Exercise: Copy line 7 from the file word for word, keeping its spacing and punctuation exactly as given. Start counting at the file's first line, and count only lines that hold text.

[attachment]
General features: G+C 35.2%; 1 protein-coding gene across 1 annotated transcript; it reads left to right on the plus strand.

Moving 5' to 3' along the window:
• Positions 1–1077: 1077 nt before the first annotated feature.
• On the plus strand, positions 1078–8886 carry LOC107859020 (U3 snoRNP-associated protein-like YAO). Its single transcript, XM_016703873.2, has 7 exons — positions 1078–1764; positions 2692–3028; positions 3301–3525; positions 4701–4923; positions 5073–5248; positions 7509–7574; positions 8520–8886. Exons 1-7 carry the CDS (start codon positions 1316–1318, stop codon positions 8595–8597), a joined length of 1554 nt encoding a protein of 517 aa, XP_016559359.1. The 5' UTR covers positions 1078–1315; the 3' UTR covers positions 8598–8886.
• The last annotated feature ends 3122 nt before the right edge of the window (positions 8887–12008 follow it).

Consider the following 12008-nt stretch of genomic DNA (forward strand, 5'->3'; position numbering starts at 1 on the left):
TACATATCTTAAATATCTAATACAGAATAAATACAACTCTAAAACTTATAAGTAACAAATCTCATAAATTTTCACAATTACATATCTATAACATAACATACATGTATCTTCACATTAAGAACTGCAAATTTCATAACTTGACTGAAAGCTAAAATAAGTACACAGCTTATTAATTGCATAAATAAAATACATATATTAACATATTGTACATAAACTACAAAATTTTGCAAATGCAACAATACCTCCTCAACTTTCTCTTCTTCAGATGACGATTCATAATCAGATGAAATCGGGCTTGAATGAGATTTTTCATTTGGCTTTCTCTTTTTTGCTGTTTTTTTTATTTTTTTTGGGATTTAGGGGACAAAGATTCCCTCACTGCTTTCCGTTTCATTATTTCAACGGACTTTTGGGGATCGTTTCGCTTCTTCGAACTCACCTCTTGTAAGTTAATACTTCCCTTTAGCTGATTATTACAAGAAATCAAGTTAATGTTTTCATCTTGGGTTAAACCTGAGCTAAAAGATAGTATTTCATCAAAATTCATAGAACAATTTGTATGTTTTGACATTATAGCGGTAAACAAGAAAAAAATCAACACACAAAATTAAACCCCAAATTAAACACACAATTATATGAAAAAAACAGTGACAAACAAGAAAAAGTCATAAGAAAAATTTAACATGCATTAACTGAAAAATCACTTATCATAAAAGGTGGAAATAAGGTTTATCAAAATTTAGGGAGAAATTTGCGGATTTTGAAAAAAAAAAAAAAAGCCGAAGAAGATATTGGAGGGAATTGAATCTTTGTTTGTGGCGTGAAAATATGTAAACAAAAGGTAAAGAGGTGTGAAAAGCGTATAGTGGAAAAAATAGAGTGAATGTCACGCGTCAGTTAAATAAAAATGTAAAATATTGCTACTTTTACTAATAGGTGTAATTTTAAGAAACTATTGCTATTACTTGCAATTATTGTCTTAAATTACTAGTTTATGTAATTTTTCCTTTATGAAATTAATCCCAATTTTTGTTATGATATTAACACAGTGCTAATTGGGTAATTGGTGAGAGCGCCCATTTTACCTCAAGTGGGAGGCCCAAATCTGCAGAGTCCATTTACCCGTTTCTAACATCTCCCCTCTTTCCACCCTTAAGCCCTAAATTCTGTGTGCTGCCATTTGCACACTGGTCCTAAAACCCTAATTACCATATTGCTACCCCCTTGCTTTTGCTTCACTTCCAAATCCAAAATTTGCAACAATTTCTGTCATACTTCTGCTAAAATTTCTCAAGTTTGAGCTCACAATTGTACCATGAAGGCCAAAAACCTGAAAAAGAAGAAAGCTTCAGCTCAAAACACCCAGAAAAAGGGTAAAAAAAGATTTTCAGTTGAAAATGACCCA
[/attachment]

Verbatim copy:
TACATATCTTAAATATCTAATACAGAATAAATACAACTCTAAAACTTATAAGTAACAAATCTCATAAATTTTCACAATTACATATCTATAACATAACATACATGTATCTTCACATTAAGAACTGCAAATTTCATAACTTGACTGAAAGCTAAAATAAGTACACAGCTTATTAATTGCATAAATAAAATACATATATTAACATATTGTACATAAACTACAAAATTTTGCAAATGCAACAATACCTCCTCAACTTTCTCTTCTTCAGATGACGATTCATAATCAGATGAAATCGGGCTTGAATGAGATTTTTCATTTGGCTTTCTCTTTTTTGCTGTTTTTTTTATTTTTTTTGGGATTTAGGGGACAAAGATTCCCTCACTGCTTTCCGTTTCATTATTTCAACGGACTTTTGGGGATCGTTTCGCTTCTTCGAACTCACCTCTTGTAAGTTAATACTTCCCTTTAGCTGATTATTACAAGAAATCAAGTTAATGTTTTCATCTTGGGTTAAACCTGAGCTAAAAGATAGTATTTCATCAAAATTCATAGAACAATTTGTATGTTTTGACATTATAGCGGTAAACAAGAAAAAAATCAACACACAAAATTAAACCCCAAATTAAACACACAATTATATGAAAAAAACAGTGACAAACAAGAAAAAGTCATAAGAAAAATTTAACATGCATTAACTGAAAAATCACTTATCATAAAAGGTGGAAATAAGGTTTATCAAAATTTAGGGAGAAATTTGCGGATTTTGAAAAAAAAAAAAAAAGCCGAAGAAGATATTGGAGGGAATTGAATCTTTGTTTGTGGCGTGAAAATATGTAAACAAAAGGTAAAGAGGTGTGAAAAGCGTATAGTGGAAAAAATAGAGTGAATGTCACGCGTCAGTTAAATAAAAATGTAAAATATTGCTACTTTTACTAATAGGTGTAATTTTAAGAAACTATTGCTATTACTTGCAATTATTGTCTTAAATTACTAGTTTATGTAATTTTTCCTTTATGAAATTAATCCCAATTTTTGTTATGATATTAACACAGTGCTAATTGGGTAATTGGTGAGAGCGCCCATTTTACCTCAAGTGGGAGGCCCAAATCTGCAGAGTCCATTTACCCGTTTCTAACATCTCCCCTCTTTCCACCCTTAAGCCCTAAATTCTGTGTGCTGCCATTTGCACACTGGTCCTAAAACCCTAATTACCATATTGCTACCCCCTTGCTTTTGCTTCACTTCCAAATCCAAAATTTGCAACAATTTCTGTCATACTTCTGCTAAAATTTCTCAAGTTTGAGCTCACAATTGTACCATGAAGGCCAAAAACCTGAAAAAGAAGAAAGCTTCAGCTCAAAACACCCAGAAAAAGGGTAAAAAAAGATTTTCAGTTGAAAATGACCCA